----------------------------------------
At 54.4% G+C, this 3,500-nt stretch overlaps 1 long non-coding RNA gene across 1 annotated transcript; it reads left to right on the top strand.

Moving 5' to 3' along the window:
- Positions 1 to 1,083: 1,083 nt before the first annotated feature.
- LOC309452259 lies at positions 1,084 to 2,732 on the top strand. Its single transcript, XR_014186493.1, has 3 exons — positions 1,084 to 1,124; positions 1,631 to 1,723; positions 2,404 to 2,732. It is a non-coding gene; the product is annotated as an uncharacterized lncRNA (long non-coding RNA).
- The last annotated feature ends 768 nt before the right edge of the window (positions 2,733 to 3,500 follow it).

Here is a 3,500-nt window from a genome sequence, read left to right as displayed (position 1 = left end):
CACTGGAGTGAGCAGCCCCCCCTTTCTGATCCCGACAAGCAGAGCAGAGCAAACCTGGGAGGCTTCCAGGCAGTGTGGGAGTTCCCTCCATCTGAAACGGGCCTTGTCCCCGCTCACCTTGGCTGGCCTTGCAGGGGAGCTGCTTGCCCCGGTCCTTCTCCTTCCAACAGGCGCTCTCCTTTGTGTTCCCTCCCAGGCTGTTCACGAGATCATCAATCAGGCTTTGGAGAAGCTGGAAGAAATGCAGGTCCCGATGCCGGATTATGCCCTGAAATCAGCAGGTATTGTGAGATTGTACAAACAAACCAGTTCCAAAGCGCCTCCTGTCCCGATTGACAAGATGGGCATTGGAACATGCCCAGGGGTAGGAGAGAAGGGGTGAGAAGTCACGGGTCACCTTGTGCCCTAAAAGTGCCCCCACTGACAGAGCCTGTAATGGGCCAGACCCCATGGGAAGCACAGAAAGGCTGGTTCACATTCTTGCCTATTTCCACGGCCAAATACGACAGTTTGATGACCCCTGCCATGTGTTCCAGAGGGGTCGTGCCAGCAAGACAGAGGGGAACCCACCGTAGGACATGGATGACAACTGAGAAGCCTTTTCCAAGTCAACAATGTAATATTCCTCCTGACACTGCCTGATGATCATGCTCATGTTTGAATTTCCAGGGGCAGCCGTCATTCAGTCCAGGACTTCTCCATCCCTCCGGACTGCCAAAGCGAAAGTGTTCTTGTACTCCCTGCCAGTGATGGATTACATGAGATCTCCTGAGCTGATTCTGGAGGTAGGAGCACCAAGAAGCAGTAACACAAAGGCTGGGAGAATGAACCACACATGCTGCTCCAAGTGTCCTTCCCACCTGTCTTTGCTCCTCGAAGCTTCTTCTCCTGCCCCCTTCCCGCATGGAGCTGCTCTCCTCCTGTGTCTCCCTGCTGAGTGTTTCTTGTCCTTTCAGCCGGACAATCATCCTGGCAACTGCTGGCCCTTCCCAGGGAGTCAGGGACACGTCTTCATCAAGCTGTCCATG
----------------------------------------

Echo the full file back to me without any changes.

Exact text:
At 54.4% G+C, this 3,500-nt stretch overlaps 1 long non-coding RNA gene across 1 annotated transcript; it reads left to right on the top strand.

Moving 5' to 3' along the window:
- Positions 1 to 1,083: 1,083 nt before the first annotated feature.
- LOC309452259 lies at positions 1,084 to 2,732 on the top strand. Its single transcript, XR_014186493.1, has 3 exons — positions 1,084 to 1,124; positions 1,631 to 1,723; positions 2,404 to 2,732. It is a non-coding gene; the product is annotated as an uncharacterized lncRNA (long non-coding RNA).
- The last annotated feature ends 768 nt before the right edge of the window (positions 2,733 to 3,500 follow it).

Here is a 3,500-nt window from a genome sequence, read left to right as displayed (position 1 = left end):
CACTGGAGTGAGCAGCCCCCCCTTTCTGATCCCGACAAGCAGAGCAGAGCAAACCTGGGAGGCTTCCAGGCAGTGTGGGAGTTCCCTCCATCTGAAACGGGCCTTGTCCCCGCTCACCTTGGCTGGCCTTGCAGGGGAGCTGCTTGCCCCGGTCCTTCTCCTTCCAACAGGCGCTCTCCTTTGTGTTCCCTCCCAGGCTGTTCACGAGATCATCAATCAGGCTTTGGAGAAGCTGGAAGAAATGCAGGTCCCGATGCCGGATTATGCCCTGAAATCAGCAGGTATTGTGAGATTGTACAAACAAACCAGTTCCAAAGCGCCTCCTGTCCCGATTGACAAGATGGGCATTGGAACATGCCCAGGGGTAGGAGAGAAGGGGTGAGAAGTCACGGGTCACCTTGTGCCCTAAAAGTGCCCCCACTGACAGAGCCTGTAATGGGCCAGACCCCATGGGAAGCACAGAAAGGCTGGTTCACATTCTTGCCTATTTCCACGGCCAAATACGACAGTTTGATGACCCCTGCCATGTGTTCCAGAGGGGTCGTGCCAGCAAGACAGAGGGGAACCCACCGTAGGACATGGATGACAACTGAGAAGCCTTTTCCAAGTCAACAATGTAATATTCCTCCTGACACTGCCTGATGATCATGCTCATGTTTGAATTTCCAGGGGCAGCCGTCATTCAGTCCAGGACTTCTCCATCCCTCCGGACTGCCAAAGCGAAAGTGTTCTTGTACTCCCTGCCAGTGATGGATTACATGAGATCTCCTGAGCTGATTCTGGAGGTAGGAGCACCAAGAAGCAGTAACACAAAGGCTGGGAGAATGAACCACACATGCTGCTCCAAGTGTCCTTCCCACCTGTCTTTGCTCCTCGAAGCTTCTTCTCCTGCCCCCTTCCCGCATGGAGCTGCTCTCCTCCTGTGTCTCCCTGCTGAGTGTTTCTTGTCCTTTCAGCCGGACAATCATCCTGGCAACTGCTGGCCCTTCCCAGGGAGTCAGGGACACGTCTTCATCAAGCTGTCCATG